Watching Out for One Another Security in the Suburbs

Watching Out for One Another

For New York residents, every neighborhood and every borough and every county could well be another state entirely. Whether it’s a few blocks or a few miles, every area has its own personality, its own perks and its own downside. When it comes to question of security, it’s no different. The Manhattanite living in the 20-story co-op complex is going to have a different set of needs than someone living in a detached townhouse on Staten Island or a gated community in Queens. For managing agents as well as residents, these differences all come into play when trying to determine the best, most effective way to keep house and home safe and sound.

Location, Location, Location

As with all things real estate, location can play a big role in security, regardless of whether the community in question is a co-op or condo. For more suburban properties, “You want to look at what crime trends or patterns are in the area,” says Richard Kessinger of KC Security Solutions LLC in Saratoga Springs. “It’s the same thing we would do in an urban setting, though sometimes urban settings are easier” in terms of tracking these things.

The greatest asset in preventing crime often comes down to spotting trouble before it starts, says Matt Peskin, executive director of the National Association of Town Watch (NATW), based in Wynnewood, Pennsylvania. The compact nature of urban neighborhoods can help a lot in this regard. “In the city, it’s easier for residents to notice changing populations or changes in daytime versus nighttime activity,” says Peskin. “What’s normal in a neighborhood versus something that might be out of place is easier to spot [when things aren't so spread-out.]”

For residents living in townhouses or smaller complex units that are spread out over greater areas, it can be difficult to establish an understanding of the neighborhood routine and therefore know when something might be wrong.

On the other hand, it’s often the suburban residents who are more concerned with nipping nefarious activity in the bud. According to Peskin, “In the city, people tend to be more knee-jerk in their responses. There will be an incident of vandalism, and then everyone wants to react. But then when the story dies down, people lose interest.”

In the suburbs, though, interest in things such as neighborhood watches tend to be more consistent on a year-round basis. “I’m not sure why,” Peskin says. “Perhaps they have more time? Are willing to go to more meetings?” Whatever the reason, it seems to be a trend that holds true.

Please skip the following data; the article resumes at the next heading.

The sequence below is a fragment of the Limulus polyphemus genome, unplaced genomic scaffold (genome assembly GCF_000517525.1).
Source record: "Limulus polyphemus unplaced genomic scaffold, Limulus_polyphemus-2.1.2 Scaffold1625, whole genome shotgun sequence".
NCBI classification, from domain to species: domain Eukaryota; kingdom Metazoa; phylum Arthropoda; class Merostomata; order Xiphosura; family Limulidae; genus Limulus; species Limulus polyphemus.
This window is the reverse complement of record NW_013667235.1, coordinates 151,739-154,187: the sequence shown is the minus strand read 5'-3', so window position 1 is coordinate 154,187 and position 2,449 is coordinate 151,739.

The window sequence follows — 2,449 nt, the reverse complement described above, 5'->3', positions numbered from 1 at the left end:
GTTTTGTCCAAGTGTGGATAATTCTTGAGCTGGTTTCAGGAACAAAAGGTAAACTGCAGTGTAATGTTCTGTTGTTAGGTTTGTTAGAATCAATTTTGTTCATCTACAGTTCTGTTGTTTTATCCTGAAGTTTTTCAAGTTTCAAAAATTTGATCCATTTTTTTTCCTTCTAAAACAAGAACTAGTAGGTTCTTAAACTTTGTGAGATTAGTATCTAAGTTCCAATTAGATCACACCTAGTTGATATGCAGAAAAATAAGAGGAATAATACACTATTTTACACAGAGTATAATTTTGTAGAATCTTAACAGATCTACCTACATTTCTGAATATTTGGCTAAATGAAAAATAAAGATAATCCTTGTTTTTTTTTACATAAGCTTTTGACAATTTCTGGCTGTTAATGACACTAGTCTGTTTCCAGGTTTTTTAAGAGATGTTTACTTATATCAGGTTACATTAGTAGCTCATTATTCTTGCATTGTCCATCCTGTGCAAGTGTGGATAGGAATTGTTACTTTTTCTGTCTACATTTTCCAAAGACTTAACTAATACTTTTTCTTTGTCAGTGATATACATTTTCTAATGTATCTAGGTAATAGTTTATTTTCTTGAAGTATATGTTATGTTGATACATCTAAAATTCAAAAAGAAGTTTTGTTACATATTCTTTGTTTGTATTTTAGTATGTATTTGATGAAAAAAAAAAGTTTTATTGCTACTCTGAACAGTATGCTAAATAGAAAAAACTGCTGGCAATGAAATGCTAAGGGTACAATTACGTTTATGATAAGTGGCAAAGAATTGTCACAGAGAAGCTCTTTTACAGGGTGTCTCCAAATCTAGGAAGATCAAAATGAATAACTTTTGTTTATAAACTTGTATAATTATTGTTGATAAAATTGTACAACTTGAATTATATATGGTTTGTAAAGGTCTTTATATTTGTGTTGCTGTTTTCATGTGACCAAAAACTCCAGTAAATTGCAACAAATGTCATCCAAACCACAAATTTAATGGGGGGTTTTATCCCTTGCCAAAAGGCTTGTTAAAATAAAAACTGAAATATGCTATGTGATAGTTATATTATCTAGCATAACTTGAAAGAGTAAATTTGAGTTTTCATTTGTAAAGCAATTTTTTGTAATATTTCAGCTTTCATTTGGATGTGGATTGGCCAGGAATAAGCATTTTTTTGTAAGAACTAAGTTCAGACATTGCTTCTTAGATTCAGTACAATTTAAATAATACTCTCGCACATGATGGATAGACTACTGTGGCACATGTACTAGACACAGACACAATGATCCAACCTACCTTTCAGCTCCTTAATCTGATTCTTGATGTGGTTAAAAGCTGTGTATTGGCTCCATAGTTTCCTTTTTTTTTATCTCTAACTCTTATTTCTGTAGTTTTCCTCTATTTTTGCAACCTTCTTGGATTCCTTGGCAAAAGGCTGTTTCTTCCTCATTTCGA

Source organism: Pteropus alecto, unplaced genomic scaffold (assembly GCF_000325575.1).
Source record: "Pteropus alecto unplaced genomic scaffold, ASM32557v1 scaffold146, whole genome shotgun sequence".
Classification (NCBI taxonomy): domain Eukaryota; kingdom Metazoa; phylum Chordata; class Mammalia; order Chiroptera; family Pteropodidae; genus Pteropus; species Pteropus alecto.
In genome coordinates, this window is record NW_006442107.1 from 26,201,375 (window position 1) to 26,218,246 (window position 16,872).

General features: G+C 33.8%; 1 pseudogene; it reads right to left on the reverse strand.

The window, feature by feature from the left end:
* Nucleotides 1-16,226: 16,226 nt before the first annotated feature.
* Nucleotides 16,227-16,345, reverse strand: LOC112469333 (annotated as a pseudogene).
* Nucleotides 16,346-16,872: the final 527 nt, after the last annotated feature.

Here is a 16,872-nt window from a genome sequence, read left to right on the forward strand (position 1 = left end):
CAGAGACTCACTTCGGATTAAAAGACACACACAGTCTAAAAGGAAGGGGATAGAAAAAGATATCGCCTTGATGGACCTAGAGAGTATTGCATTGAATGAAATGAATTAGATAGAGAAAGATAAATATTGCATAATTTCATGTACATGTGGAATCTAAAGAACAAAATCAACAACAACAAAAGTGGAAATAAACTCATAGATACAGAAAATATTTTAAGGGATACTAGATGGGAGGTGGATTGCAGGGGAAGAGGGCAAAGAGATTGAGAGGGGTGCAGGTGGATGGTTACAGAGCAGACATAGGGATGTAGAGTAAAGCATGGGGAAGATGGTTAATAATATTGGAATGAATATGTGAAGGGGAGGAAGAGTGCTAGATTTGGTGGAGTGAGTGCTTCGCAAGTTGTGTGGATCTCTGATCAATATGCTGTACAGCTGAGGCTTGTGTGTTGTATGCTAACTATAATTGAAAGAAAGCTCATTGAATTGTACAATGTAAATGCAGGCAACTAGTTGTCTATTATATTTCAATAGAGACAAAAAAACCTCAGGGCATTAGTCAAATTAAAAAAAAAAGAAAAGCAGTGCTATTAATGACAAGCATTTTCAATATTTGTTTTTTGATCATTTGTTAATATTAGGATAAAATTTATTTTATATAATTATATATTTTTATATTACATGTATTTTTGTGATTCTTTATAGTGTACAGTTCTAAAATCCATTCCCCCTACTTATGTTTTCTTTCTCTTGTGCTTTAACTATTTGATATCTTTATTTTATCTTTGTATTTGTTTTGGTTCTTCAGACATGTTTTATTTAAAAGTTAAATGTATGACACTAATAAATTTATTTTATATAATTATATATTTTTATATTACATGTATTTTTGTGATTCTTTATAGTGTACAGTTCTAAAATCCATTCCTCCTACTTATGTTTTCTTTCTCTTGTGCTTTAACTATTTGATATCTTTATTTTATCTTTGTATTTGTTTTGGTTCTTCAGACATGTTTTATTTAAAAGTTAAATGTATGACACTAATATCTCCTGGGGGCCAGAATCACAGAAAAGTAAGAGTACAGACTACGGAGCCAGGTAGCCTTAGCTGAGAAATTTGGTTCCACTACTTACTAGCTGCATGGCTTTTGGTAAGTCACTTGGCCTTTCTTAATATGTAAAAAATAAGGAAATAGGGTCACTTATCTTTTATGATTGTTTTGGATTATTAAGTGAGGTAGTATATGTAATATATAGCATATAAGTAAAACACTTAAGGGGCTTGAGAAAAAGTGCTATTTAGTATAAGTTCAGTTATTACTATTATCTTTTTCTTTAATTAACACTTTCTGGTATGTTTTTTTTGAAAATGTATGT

People vs. Gadgets

One of the many differences between security in the city and in the suburbs revolves around the use of manpower. A Manhattan co-op complex is more likely to rely on a doorman to keep the building safe, doing things like making sure doors are properly locked, monitoring common areas, and verifying that delivery people actually are who they say they are.

In a more suburban setting, a gated community might rely strictly on that guard gate or entry key to keep criminals at bay. “Or they might want a motor patrol,” says Stephen Edmondson, president and CEO of Security Enforcement in Rockville Centre. And sometimes those motor patrols can be key. “You’ll see more people trying to get into complexes over a fence than in a high rise,” Edmondson says.

Other complexes might go in for more four-legged protection. “A lot [of associations] are asking for K-9 patrols,” Edmonson says. “But the insurance for that can be very expensive, and a dog handler is obviously needed,” so that kind of service may not be within the budget of the average garden co-op.

And that’s where gadgetry comes into the picture. In more spread-out communities, technology can help cover a large expanse of buildings and units. Edmondson suggests surveillance cameras to keep watch on places that might not see a lot of activity from residents or management such as laundry rooms, storage units, parking lots and other often dark, often quiet spaces. Lighting, too, can be a silent partner in crime prevention, eliminating hiding places and dark doorways, making them off-limits to the criminal element. “Places without proper lighting can make a good target for burglars,” Edmondson says.

Knowing exactly how much security a suburban community should have and where those assets should be allocated can be difficult for a non-professional. That’s why most security service firms offer a security analysis of buildings or developments to help boards and managers decide how best to address their community's needs.

“We’ll look at past incidents in the community, and look at neighborhood patterns,” Kessinger says. “We’ll look at other communities and buildings in the area and see what kind of security there is.” They’ll also examine any closed-circuit TV or intercom systems, the architecture of the complex, any existing fencing, and what kind of security procedures are already in place.